• In 2023, the uninsured 3-year fixed rate is slightly higher than the 5-year fixed rate, but lower than 1-year, 2-year and 4-year fixed rates.

3-year fixed mortgage tips

  • About 1 in 14 borrowers (7%) select 3-year mortgages, according to Mortgage Professionals Canada.
  • Those applying for a default insured 3-year fixed mortgage typically need to prove they can afford payments based on the posted 5-year fixed rate, also known as the “benchmark rate” or “stress test rate.”
  • Those applying for an uninsured 3-year must prove they can afford the greater of the posted 5-year fixed rate set by the Bank of Canada or the contract rate plus two percentage points.
    • There are some exemptions for those getting their mortgage through a credit union or other non-federally regulated lender.
  • Unlike most 1- and 2-year fixed rates, many lenders pay the legal and appraisal fees if you’re switching into 3-year terms and longer (except if you have a collateral charge mortgage or a mortgage linked to a line of credit).

Frequently asked questions about 3-year fixed rate mortgages

Find answers to all your 3-year fixed mortgage rate questions here.

How can I find the best 3-year fixed mortgage rate?

In order to find the best 3-year fixed rate mortgage you must shop around. It is advisable to use rate comparison site like RATESDOTCA to help you find the best 3-year fixed rate. We will help you compare rates in Canada among 50+ financial institutions and quickly provide quotes as you embark on home ownership. You could also reach out to your mortgage broker to fish out the best available rates.

What happens at the end of a 3-year fixed mortgage?

When the term for your 3-year fixed rate mortgage comes to an end, you have the choice either renew your mortgage or pay off the remaining amount all at once. You could either renew or refinance your mortgage if a better or lower rate is available to you and whatever suits your financial needs best.

Can you refinance a 3-year fixed mortgage?

Yes, you can refinance your mortgage at any time but be ready to pay a penalty if you break the terms of the mortgage. It is advisable to wait till the end of your term to avoid paying extra fee, but if the new available rate is lower and will help you save big bucks in the long run, you could think about bearing the brunt of a one-time penalty. At the end of your 3-year fixed term, you could either pay up the remaining mortgage amount or renew your existing rate with your lender on new terms. You could also refinance your mortgage based on your financial needs.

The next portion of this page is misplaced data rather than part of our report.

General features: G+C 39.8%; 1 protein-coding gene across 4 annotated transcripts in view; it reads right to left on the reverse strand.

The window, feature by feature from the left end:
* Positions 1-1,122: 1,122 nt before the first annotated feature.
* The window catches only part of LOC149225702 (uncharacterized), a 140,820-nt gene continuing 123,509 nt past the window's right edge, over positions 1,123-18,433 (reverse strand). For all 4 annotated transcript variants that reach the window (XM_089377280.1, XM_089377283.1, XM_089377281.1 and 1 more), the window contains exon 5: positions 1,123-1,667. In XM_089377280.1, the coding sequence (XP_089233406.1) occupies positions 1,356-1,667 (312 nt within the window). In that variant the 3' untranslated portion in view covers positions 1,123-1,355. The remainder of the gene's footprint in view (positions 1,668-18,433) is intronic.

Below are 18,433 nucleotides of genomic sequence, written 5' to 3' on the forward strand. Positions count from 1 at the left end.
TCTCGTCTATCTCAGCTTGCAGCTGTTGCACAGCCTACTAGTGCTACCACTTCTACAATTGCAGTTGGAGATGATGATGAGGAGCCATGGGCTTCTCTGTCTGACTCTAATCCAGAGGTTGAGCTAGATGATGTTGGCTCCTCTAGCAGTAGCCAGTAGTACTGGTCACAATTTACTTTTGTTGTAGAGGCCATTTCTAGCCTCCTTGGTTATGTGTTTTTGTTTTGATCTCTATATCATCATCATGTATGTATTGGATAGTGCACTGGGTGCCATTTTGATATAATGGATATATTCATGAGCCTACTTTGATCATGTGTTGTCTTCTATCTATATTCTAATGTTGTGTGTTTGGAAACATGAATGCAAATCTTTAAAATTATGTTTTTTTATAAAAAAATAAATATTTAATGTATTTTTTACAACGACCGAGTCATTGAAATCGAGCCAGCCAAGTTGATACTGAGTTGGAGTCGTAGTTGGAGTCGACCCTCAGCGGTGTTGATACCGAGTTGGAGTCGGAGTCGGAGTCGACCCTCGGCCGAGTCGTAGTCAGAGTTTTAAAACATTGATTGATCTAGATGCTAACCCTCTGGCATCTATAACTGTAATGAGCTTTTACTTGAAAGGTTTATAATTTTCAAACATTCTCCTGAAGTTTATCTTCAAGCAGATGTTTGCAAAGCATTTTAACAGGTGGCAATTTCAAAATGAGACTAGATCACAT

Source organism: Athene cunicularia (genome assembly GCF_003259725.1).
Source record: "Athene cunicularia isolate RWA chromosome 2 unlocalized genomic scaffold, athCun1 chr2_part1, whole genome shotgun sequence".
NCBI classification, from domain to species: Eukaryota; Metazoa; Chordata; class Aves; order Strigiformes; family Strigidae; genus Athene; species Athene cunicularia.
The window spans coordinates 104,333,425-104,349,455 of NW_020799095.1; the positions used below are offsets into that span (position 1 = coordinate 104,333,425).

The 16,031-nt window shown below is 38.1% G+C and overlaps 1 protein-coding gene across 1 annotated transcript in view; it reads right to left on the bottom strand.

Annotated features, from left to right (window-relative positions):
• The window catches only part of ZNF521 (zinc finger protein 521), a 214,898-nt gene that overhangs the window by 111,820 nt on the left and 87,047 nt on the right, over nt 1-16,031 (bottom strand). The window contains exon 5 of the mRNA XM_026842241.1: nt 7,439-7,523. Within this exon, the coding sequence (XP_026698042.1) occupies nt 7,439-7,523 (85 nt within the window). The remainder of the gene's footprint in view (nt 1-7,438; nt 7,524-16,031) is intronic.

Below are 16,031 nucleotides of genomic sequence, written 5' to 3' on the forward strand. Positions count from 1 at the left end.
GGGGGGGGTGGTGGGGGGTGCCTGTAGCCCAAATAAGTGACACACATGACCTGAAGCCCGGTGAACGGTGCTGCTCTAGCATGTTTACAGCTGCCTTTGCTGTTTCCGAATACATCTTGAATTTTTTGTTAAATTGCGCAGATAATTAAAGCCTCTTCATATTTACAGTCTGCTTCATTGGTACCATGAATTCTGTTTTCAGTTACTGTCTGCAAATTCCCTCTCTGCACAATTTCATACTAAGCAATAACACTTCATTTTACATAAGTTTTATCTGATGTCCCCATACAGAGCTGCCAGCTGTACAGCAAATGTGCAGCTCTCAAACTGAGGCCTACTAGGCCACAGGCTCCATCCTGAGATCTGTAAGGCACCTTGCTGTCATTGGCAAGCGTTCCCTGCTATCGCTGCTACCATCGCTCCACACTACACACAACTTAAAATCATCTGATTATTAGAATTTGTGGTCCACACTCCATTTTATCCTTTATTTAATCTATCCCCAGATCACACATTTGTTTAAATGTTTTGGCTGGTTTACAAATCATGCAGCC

Will 3-year fixed mortgage rates continue to go up or come back down in 2023?

In January 2023, the Bank of Canada said it expects to pause rate hikes but this pause is conditional and depends upon whether the economy develops as per economists’ predictions and whether inflation continues to fall. With the Bank determined to reach its 2% inflation target in 2024, it is likely that the rates will remain stable for some part of the year before it goes down in later part of the year.

mortgages mascot.png

Ready to find a mortgage for your dream home?

See and compare the best mortgage rates in Canada.

Shivani Kaul

Shivani is a Content Manager at RATESDOTCA, focusing on mortgages. She is an experienced communication and marketing professional who specializes in content strategy and SEO optimization. Shivani ensures that our written materials meet the highest standards of quality and relevance.

She holds a Digital Marketing Management certificate from the University of Toronto, a Business Communications certificate from the University of British Columbia, a Master’s degree in Mass Communication from Symbiosis Institute of Media and Communications and a Bachelor's degree in English from the University of Delhi.

Shivani has previously worked as a deputy digital productions editor with PMNA-The Canadian Press, and as an editor with The Globe and Mail, Toronto Star, and the Investor's Digest of Canada. She has also worked in reputed news media groups in India and the Middle East.

Experience
  • Mortgage
  • Credit Cards
  • Real Estate
Education
  • University of Toronto
  • Symbiosis Institute of Media and Communications
  • University of Delhi

Latest mortgage articles

What does the federal budget for 2024 have to say about housing?
2024 federal budget key takeaways: Goals to boost housing supply and affordability by freeing up land, incentivizing builders, and reducing mortgage payments.
5 mins read
Should you buy a house right now, or wait until interest rates come back down?
House prices are slightly lower right now, but interest rates are still high. Ahead of a hot spring market, where does this leave Canadians looking to buy property?
5 mins read
How much down payment do I need?
Down payment size is a constant question among homebuyers. Many assume, “bigger is better.” But is it?
5 mins read

Subscribe to our newsletter

Stay on top of our latest offers, relevant news and tips!

Thanks for joining!

You'll be hearing from us shortly - stay tuned.